The protection under Roe/Casey was part and parcel of an era that gave women greater control over reproduction—and thus facilitated their greater integration into the labor force and other aspects of life outside the home. But it also protected their lives. A person is fourteen times more likely to die from complications of pregnancy or childbirth than from abortion, and pregnancy also exposes women to an enormous array of health risks.
With its ruling in Dobbs, the Supreme Court effectively returned the issue of abortion to the states. It is not clear whether any abortion restriction, no matter how harsh, would be held to violate the Due Process Clause (formerly the home of abortion rights) under the highly deferential standard of review that will now be applied.
The Aftermath of Dobbs in Texas
States controlled by the GOP rushed to pass criminal bans on abortion after Dobbs. More than a dozen states currently have such bans in effect; and bans in several more states are on the books but on hold due to legal challenges. The Texas GOP had eagerly prepared for the possibility that Roe would be overturned. During the 2021 legislative session, it enacted House Bill 1280, a “Roe trigger ban,” which provided that if and when Roe was overruled, abortion would become almost completely prohibited 30 days later. On August 25, 2022, that ban indeed took effect.
HB 1280, or the Human Life Protection Act of 2021, prohibits a person from “knowingly performing, inducing, or attempting an abortion on another person.” An abortion is defined by reference to section 245.002 of the Texas Health and Safety Code, which states as follows:
“Abortion” means the act of using or prescribing an instrument, a drug, a medicine, or any other substance or means with the intent to cause the death of an unborn child of a woman known to be pregnant. The term does not include birth control devices or oral contraceptives. An act is not an abortion if the act is done with the intent to
- save the life or preserve the health of an unborn child;
- remove a dead, unborn child whose death was caused by spontaneous abortion; or
- remove an ectopic pregnancy.
This ban covers both surgical and medication abortions. Also, while the definition of abortion excludes a procedure to “remove a dead, unborn child whose death was caused by spontaneous abortion,” this only applies to a miscarriage where the embryo or fetus has no detectable cardiac activity. A non-viable pregnancy, with no chance that it will result in a live birth (for example, when the amniotic sac breaks well before viability) cannot be “removed” unless cardiac activity has ceased on its own.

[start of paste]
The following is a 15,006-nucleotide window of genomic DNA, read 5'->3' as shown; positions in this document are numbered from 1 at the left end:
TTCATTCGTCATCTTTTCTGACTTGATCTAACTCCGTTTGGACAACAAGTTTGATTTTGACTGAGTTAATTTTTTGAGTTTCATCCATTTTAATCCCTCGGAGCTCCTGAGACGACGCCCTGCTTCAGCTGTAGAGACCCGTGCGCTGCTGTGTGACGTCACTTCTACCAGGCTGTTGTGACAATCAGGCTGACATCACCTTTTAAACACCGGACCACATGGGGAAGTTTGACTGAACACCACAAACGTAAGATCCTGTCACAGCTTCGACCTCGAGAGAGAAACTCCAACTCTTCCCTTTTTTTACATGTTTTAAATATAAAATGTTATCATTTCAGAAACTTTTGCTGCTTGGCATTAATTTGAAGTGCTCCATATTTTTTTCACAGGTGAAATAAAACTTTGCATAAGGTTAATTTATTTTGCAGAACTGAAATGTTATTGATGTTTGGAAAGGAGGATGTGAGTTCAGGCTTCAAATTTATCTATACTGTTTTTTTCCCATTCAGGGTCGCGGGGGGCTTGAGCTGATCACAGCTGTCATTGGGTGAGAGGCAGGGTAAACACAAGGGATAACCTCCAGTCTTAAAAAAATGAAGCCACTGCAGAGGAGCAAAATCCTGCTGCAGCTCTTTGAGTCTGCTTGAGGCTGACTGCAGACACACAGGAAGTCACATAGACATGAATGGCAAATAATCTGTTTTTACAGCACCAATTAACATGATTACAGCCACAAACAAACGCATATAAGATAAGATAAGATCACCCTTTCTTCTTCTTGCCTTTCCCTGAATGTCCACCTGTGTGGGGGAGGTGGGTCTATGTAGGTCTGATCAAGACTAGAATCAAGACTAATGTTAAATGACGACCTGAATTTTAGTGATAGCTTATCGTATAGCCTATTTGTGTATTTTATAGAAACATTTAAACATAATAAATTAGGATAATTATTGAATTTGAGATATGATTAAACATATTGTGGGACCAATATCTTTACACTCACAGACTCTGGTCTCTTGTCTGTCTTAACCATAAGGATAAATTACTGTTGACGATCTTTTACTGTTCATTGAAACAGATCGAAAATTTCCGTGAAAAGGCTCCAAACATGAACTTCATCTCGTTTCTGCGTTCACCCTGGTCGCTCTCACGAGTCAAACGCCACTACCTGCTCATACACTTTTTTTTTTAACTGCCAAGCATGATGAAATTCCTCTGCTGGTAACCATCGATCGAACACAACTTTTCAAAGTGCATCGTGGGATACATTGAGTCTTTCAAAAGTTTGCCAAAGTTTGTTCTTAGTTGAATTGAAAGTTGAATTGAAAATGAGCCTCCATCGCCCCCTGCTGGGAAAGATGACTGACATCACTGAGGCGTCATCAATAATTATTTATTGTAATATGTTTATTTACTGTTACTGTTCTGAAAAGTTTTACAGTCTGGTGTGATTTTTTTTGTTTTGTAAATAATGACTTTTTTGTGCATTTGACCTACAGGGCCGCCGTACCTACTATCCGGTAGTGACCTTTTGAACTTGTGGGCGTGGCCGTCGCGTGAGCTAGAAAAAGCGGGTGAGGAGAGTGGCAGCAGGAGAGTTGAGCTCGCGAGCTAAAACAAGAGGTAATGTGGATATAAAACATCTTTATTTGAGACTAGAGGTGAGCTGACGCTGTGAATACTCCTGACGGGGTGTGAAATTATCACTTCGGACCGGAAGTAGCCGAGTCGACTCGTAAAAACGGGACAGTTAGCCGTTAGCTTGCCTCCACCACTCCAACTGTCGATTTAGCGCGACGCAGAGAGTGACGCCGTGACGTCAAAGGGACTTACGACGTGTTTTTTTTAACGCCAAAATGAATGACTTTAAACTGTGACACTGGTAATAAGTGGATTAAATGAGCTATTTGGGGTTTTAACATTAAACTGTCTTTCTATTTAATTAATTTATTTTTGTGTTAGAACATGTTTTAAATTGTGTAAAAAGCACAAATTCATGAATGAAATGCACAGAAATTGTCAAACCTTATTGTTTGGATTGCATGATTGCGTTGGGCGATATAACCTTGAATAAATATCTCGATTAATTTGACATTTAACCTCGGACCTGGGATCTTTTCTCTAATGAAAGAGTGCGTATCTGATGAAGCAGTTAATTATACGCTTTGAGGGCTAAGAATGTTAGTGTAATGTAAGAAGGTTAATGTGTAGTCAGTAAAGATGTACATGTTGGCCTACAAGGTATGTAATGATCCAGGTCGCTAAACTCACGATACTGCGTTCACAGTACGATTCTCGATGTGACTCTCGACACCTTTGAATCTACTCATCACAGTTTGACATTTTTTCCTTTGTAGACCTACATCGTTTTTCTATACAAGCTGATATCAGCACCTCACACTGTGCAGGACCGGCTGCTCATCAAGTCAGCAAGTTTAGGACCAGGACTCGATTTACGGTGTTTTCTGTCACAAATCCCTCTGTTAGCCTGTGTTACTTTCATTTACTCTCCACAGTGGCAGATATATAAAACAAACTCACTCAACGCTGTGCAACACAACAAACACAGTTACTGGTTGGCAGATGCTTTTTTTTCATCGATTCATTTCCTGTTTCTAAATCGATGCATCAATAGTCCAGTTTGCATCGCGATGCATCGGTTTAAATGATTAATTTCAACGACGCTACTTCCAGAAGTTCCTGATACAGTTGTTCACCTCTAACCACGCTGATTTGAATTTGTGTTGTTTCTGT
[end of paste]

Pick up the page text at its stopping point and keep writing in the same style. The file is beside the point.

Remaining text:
The crux of HB 1280 is that it “prohibits” a person from providing an abortion for another person. (None of these laws apply to self-managed abortion; it is neither a criminal act nor a violation of SB 8 for a pregnant person to terminate her own pregnancy through any means.) The penalty under the trigger law for performing an illegal abortion is extraordinarily harsh—a single unlawful abortion could result in the provider’s imprisonment for life, as well as a mandatory $100,000 civil penalty imposed by the state’s attorney general.
The Medical Emergency Exception at Issue in Zurawski v. State of Texas
The trigger law contains a narrow exception for “medical emergencies,” which are defined by HB 1280 to occur when a pregnant person is experiencing “a life-threatening physical condition aggravated by, caused by, or arising from a pregnancy” that exposes them to “danger of death or a serious risk of substantial impairment of a major bodily function unless an abortion is performed.” This exception is written to preclude its application to mental health emergencies or threats of self-harm, which were often used by doctors to justify abortions under the pre-Roe bans in Texas and elsewhere.